ENGIMA FACTORY UNVEILED

Pensioners comes forward with vital information

Thursday, 20th July 2000, 1:00 am

THE top secret Banbury factory which helped crack an infamous Nazi code and win World War Two may have been identified.

Historians have been trying to unearth details of the factory since the role it played in deciphering the Enigma Code was revealed in Government documents declassified in December.

The documents told how a factory in the town made special sheets which were so instrumental in breaking the code that they were dubbed Banbury Sheets.

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Now a pensioner has stepped forward with vital information after reading how Banbury helped win the war in the Banbury Guardian.

Walter McCanna, 85, believes the factory in question may have been printing firm Henry Stone and Sons Ltd, which was based in Swan Close during the war and now operates from Wildmere Road.

Mr McCanna worked in the furniture making section of the factory during the war, producing parts for Wellington bombers and other military aircraft.

But he remembers the tight security surrounding the firm s printing plant and how packages from the plant were hand delivered to secret locations.

And he believes the mystery packages were destined for Bletchley Park where Alan Turing and his team of elite scientists worked to break the Enigma code.

Mr McCanna, who now lives in Portsmouth, said: We knew they did some special printing for the Governmentwhich had to be delivered by hand to wherever it had to go.

Because it was the war there was very tight security around the whole factory and no-one was supposed to know what anyone else was doing.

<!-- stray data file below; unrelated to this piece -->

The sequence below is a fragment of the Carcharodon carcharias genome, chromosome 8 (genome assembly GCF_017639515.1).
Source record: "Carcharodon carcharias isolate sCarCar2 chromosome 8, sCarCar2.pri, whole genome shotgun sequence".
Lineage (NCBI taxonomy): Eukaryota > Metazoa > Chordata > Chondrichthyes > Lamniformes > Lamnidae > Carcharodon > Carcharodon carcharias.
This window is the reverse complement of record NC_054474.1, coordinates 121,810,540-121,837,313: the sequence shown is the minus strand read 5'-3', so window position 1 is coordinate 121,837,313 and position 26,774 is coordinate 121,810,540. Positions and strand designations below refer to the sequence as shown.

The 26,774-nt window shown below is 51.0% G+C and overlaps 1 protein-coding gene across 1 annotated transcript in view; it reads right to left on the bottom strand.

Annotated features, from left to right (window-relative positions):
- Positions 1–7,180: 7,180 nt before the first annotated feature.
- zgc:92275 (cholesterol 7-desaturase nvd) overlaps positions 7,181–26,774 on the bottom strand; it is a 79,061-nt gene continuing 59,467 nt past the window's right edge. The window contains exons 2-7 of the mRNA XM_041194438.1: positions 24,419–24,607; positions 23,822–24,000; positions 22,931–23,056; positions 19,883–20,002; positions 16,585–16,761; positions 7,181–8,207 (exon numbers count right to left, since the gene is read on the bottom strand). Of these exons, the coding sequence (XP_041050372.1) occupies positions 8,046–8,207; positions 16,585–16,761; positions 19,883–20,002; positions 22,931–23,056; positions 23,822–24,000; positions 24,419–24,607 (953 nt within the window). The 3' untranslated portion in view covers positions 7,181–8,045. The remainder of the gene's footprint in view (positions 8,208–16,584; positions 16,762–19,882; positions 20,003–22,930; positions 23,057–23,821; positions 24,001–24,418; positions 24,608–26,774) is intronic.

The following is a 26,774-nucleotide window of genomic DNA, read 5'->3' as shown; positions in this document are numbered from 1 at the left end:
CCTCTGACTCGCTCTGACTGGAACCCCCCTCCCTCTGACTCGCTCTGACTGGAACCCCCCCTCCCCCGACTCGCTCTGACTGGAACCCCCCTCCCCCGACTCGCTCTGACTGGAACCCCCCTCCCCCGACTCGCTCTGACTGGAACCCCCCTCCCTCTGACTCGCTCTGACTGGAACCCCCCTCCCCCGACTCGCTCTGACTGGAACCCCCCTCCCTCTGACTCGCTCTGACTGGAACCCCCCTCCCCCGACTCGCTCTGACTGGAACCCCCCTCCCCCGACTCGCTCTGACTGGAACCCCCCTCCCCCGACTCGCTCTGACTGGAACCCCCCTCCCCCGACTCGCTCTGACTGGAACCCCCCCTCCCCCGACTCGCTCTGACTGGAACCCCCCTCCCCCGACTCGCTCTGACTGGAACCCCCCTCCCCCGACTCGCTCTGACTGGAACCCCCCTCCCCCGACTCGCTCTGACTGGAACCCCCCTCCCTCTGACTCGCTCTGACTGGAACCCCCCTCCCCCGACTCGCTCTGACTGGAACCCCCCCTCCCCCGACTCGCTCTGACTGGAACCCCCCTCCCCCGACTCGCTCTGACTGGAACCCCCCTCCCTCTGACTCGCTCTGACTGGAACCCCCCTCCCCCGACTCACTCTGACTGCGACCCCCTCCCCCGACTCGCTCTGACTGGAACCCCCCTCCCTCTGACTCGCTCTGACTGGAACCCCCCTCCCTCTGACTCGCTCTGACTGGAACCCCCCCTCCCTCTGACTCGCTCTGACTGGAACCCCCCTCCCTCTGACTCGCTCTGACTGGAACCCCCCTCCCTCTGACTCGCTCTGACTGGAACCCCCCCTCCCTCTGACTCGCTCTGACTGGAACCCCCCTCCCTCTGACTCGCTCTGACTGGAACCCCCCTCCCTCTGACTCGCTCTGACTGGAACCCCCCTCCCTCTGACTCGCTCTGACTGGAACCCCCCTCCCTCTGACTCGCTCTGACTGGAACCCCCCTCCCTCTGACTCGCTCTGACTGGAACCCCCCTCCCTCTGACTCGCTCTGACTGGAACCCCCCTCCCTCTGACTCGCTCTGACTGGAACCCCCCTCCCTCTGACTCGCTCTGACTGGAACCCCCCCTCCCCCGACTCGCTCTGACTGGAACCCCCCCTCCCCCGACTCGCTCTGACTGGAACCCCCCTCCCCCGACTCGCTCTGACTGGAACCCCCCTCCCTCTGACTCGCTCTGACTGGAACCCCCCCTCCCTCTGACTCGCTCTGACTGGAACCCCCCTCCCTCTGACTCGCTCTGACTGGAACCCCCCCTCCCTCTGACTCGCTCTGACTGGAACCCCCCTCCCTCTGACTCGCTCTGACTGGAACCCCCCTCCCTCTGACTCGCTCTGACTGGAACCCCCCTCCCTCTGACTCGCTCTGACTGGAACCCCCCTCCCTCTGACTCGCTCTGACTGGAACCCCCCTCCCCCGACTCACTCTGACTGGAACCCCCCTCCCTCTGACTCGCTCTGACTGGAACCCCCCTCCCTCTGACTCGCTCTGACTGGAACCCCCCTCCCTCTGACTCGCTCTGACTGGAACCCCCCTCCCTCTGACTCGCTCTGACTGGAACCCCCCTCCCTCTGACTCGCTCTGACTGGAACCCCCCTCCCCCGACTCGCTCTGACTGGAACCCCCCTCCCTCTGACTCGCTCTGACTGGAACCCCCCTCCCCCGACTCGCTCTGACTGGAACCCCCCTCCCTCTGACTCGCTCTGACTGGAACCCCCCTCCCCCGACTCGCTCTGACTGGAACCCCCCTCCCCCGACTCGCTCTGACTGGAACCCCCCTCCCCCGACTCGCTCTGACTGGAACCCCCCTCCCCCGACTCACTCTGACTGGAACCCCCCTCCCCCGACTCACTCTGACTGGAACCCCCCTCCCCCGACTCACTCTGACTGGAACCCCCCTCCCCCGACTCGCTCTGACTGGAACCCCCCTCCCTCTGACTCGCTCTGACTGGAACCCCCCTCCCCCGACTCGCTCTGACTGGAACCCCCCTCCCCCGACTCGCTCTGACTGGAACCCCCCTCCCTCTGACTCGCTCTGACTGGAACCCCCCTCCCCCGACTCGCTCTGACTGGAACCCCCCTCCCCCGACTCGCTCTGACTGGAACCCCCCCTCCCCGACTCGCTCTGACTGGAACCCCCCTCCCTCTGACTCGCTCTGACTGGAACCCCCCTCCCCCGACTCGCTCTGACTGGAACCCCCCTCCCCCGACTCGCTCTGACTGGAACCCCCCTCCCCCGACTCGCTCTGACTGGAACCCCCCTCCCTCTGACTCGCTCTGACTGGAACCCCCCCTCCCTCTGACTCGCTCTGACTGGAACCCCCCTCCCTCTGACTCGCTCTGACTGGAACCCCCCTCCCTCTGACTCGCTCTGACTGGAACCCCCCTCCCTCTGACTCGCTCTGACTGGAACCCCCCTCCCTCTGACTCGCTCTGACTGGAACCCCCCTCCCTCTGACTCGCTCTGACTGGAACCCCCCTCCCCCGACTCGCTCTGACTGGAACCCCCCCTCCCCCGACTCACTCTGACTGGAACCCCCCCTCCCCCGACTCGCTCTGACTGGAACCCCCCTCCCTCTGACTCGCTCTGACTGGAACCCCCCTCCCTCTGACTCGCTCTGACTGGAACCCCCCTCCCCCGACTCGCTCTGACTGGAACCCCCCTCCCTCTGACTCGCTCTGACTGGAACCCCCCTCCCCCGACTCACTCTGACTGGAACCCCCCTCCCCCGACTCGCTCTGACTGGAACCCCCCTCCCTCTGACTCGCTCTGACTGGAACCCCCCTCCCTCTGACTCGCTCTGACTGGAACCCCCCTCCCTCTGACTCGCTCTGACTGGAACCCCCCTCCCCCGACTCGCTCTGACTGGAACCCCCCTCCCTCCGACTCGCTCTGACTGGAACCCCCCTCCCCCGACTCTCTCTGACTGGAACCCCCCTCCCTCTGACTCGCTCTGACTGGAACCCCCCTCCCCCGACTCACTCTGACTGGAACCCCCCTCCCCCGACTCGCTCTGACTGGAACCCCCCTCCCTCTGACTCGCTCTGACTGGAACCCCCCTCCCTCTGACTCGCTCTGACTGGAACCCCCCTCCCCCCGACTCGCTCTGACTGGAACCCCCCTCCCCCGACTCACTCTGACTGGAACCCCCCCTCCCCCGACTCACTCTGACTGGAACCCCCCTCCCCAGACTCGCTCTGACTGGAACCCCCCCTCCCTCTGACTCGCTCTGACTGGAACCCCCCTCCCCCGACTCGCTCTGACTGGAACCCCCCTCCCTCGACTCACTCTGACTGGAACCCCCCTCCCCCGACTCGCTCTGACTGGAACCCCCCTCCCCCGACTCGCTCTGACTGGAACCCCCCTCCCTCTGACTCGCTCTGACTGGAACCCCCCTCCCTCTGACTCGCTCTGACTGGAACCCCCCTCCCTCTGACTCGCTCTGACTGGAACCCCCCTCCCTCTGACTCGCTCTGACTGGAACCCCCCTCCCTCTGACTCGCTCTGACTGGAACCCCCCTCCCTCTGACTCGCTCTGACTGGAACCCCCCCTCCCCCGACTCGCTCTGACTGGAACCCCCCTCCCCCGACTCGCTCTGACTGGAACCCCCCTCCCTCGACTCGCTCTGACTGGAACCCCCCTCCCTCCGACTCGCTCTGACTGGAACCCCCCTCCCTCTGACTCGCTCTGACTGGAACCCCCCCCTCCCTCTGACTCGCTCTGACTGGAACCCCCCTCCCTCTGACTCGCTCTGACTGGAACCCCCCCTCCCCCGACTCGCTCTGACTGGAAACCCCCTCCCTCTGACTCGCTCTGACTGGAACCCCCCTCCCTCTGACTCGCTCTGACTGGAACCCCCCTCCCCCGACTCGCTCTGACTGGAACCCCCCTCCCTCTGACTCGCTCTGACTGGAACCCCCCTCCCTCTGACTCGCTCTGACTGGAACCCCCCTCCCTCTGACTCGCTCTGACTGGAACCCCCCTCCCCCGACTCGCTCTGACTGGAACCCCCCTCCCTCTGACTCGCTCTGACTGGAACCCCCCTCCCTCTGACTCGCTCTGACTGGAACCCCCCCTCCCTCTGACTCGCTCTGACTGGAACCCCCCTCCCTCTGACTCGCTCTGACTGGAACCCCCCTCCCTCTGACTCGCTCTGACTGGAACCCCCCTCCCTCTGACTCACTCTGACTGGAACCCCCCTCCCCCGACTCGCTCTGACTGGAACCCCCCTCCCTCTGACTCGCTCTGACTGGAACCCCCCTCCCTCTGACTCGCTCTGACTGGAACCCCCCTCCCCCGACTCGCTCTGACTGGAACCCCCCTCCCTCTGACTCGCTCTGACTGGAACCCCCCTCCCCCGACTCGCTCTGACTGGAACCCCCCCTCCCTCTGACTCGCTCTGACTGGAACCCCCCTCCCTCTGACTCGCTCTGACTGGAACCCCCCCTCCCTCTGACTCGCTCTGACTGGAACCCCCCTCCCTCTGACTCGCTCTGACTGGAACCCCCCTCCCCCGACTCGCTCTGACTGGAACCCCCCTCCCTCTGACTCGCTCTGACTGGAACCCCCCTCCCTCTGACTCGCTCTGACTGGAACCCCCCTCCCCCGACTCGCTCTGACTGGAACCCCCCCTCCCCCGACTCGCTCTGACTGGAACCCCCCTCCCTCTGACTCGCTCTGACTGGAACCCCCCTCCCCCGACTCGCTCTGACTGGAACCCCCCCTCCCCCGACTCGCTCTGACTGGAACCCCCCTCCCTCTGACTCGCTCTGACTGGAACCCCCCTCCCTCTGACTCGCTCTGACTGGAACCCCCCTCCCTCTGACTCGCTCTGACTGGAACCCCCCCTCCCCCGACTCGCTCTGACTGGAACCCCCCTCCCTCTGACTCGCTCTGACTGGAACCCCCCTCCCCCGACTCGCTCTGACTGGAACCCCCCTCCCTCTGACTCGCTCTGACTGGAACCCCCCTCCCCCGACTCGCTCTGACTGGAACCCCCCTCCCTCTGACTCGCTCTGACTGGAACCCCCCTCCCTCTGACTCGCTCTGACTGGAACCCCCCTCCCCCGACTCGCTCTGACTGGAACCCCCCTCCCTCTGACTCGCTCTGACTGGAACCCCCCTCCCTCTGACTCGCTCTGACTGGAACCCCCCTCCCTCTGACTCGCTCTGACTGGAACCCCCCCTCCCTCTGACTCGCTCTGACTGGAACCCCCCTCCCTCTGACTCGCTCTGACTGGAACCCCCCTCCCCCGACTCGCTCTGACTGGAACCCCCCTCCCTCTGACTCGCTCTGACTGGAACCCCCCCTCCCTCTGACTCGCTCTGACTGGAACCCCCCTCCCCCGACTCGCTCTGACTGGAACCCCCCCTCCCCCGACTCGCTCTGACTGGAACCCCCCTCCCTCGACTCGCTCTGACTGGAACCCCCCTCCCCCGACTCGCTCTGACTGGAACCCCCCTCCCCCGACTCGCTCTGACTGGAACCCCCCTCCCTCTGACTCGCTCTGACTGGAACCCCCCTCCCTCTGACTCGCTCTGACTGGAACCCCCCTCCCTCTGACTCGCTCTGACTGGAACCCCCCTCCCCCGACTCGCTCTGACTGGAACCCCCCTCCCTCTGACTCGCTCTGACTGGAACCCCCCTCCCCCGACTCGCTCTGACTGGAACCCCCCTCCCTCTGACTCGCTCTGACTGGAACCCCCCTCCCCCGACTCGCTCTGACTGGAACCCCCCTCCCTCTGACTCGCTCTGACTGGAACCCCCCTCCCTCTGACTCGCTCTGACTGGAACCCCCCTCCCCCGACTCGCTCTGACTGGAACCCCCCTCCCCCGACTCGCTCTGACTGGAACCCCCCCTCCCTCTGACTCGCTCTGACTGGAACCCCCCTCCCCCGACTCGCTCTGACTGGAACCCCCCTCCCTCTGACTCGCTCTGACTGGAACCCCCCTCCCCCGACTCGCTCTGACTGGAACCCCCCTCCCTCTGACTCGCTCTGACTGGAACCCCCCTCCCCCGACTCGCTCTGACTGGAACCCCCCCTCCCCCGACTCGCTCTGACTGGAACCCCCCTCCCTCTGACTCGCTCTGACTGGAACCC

But we were on fire watch with one of the printers and he told us a bit about what they did.

He didn t go into a lot of detail about their work, but I don t think he knew.

I don t think anyone but the people at the very top knew.

When I read the story about the Enigma code in the Banbury Guardian I thought it just had to be Henry Stones. All the work done at the printing plant was high grade stuff.

It would not surprise me if they did a lot of high security work because Mr Milne, who was director and chairman, moved in some very high circles.

He knew royalty and would have been able to win contracts like that.

Simon Hunt, the present managing director at Henry Stone and Sons, said he did not know whether the firm had printed the Banbury Sheets, but added that it would not surprise him if they had.

He is now looking for the firm s wartime records for vital clues as to the business s secret operations.

Mr Hunt said: When we moved from Swan Close to Wildmere Road some years ago a lot of journals were uncovered that the Stone family, who ran the business at that time had kept.

It was like a daily log of the business that the family used to keep. There were also all sorts of other things like the minutes of board meetings during the war.

They detail how the board discussed ways of protecting their business and their staff during the war and how they moved the firm s money about in case of invasion.

I would not be surprised in the slightest if this was the firm that made the sheets.